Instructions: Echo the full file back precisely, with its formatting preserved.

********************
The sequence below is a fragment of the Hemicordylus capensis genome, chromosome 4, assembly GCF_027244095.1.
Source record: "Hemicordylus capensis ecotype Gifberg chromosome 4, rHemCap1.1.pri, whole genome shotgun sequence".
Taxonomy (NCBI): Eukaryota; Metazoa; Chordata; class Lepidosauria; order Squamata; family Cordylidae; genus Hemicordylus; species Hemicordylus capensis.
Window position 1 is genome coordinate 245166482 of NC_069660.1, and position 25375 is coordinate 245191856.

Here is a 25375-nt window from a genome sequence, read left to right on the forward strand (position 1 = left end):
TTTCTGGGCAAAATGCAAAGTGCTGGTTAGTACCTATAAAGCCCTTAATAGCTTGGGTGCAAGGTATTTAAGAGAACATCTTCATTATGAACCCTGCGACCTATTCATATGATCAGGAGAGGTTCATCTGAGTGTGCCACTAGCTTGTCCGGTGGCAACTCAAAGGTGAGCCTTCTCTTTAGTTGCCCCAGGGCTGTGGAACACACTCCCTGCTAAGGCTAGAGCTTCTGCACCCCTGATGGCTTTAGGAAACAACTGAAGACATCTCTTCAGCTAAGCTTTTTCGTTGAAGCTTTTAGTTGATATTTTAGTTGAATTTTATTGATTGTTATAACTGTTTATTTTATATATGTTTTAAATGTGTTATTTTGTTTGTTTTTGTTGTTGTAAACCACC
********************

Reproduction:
The sequence below is a fragment of the Hemicordylus capensis genome, chromosome 4, assembly GCF_027244095.1.
Source record: "Hemicordylus capensis ecotype Gifberg chromosome 4, rHemCap1.1.pri, whole genome shotgun sequence".
Taxonomy (NCBI): Eukaryota; Metazoa; Chordata; class Lepidosauria; order Squamata; family Cordylidae; genus Hemicordylus; species Hemicordylus capensis.
Window position 1 is genome coordinate 245166482 of NC_069660.1, and position 25375 is coordinate 245191856.

Here is a 25375-nt window from a genome sequence, read left to right on the forward strand (position 1 = left end):
TTTCTGGGCAAAATGCAAAGTGCTGGTTAGTACCTATAAAGCCCTTAATAGCTTGGGTGCAAGGTATTTAAGAGAACATCTTCATTATGAACCCTGCGACCTATTCATATGATCAGGAGAGGTTCATCTGAGTGTGCCACTAGCTTGTCCGGTGGCAACTCAAAGGTGAGCCTTCTCTTTAGTTGCCCCAGGGCTGTGGAACACACTCCCTGCTAAGGCTAGAGCTTCTGCACCCCTGATGGCTTTAGGAAACAACTGAAGACATCTCTTCAGCTAAGCTTTTTCGTTGAAGCTTTTAGTTGATATTTTAGTTGAATTTTATTGATTGTTATAACTGTTTATTTTATATATGTTTTAAATGTGTTATTTTGTTTGTTTTTGTTGTTGTAAACCACC